James May’s Toy Stories is a British series, so some of the terms used were unfamiliar to me, but the toy guide on the BBC America website made it more clear. For example, Airfix was a term I wasn’t familiar with, but they are plastic model kits.
A Lego house is quite ambition, but so is creating a real bridge out of Erector Sets, recreating an actual train route with model trains, or building the world’s largest model plane (life size!).
For one episode, they have created an entire garden out of 2.5 tons of plasticine in 24 colors at the Royal Horticultural Society’s Chelsea show. The garden drew attention, both good and bad. Many critics felt the garden shouldn’t be at the show because it had no actual living plants. But people from all over England contributed to the garden and it eventually won a "gold" medal. The medal was made of plasticine. The judges were in a spot because his garden broke the rules of the show by not including any real plants, but they liked it enough to reward it anyway.
And that’s not the only accolade the show has earned. They created a "Scalextric" slot car track at the original circuit at Brooklands, the birthplace of British motorsport, using 20,000 sections of track, stretching 2.75 miles. Guinness World Record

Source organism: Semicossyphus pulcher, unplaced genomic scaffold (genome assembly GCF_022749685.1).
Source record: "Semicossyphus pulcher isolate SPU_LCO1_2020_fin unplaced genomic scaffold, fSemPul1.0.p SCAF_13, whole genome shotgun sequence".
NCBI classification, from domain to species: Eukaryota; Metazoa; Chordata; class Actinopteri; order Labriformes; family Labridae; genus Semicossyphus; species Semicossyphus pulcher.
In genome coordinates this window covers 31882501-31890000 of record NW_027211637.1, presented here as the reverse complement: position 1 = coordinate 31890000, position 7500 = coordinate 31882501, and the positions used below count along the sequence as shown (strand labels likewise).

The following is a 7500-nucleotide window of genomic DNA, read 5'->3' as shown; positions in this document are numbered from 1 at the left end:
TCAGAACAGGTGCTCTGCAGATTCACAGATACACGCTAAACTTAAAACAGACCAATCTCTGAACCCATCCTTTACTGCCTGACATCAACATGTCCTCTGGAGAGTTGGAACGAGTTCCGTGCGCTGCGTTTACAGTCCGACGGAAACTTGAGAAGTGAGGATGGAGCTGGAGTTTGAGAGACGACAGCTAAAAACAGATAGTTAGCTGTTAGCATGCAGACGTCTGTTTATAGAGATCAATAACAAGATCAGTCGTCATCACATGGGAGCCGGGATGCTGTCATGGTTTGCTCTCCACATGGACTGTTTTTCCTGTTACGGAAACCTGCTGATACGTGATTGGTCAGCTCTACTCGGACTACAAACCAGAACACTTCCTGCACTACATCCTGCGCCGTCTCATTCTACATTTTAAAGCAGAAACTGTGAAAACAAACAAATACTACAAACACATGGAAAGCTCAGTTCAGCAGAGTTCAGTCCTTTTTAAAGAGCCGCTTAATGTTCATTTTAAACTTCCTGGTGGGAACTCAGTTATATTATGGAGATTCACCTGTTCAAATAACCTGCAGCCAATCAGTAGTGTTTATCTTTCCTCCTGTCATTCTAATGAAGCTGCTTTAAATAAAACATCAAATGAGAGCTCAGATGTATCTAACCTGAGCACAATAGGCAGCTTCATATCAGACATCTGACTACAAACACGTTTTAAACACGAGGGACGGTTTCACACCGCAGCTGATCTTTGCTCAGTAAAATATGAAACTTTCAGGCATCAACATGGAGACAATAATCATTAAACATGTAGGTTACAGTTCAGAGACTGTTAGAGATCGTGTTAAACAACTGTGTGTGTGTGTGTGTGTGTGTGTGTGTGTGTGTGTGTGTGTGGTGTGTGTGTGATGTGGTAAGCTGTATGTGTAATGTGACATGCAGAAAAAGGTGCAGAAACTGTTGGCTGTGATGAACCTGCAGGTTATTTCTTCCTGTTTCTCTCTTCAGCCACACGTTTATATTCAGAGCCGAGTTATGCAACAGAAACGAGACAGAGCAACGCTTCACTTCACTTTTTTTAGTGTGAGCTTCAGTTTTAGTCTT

Unfortunately, their attempt at a world record scale train track failed because vandals placed pennies on the track, shorting it out and stopping the trains.
James May’s Toy Stories premiers on BBC America on June 28 at 10:00 p.m. Don’t miss it!
The show aired last year in Britain.
There is also a book, James May’s Toy Stories, available. The only DVD I could find was coded for Britain.
Banned Wendy’s Kids Meal CD
Wendy’s has been distributing several different CDs in their kids meals, but they’ve quietly pulled one from distribution afte they received complaints about racy lyrics.
The CD is the "Karaoke Disco Fever" version that was distributed with the meals. There are other CDs such as "Karaoke Motown for Kids". The song in question is Donna Summer’s "Last Dance". Apparently the song has been recorded with two versions of the lyrics. One version includes the words "I’m so so bad", which is what is written in the printed lyrics that come with the CD. But the song that was included on the CD had Donna singing "I’m so so horny". The CD was marked as being safe for children 3 years old and up (they offered an alternative Raggedy Ann & Andy book for kids under 3).
Wendy’s website currently has the statement "We are no longer offering this Karaoke Disco Fever CD. We’re sorry and we apologize for any inconvenience this may cause. Thank you.
Obviously, if you have one of these CDs, you might wish to refrain from playing it on car trips with the kids. A better place for it at this point might be eBay.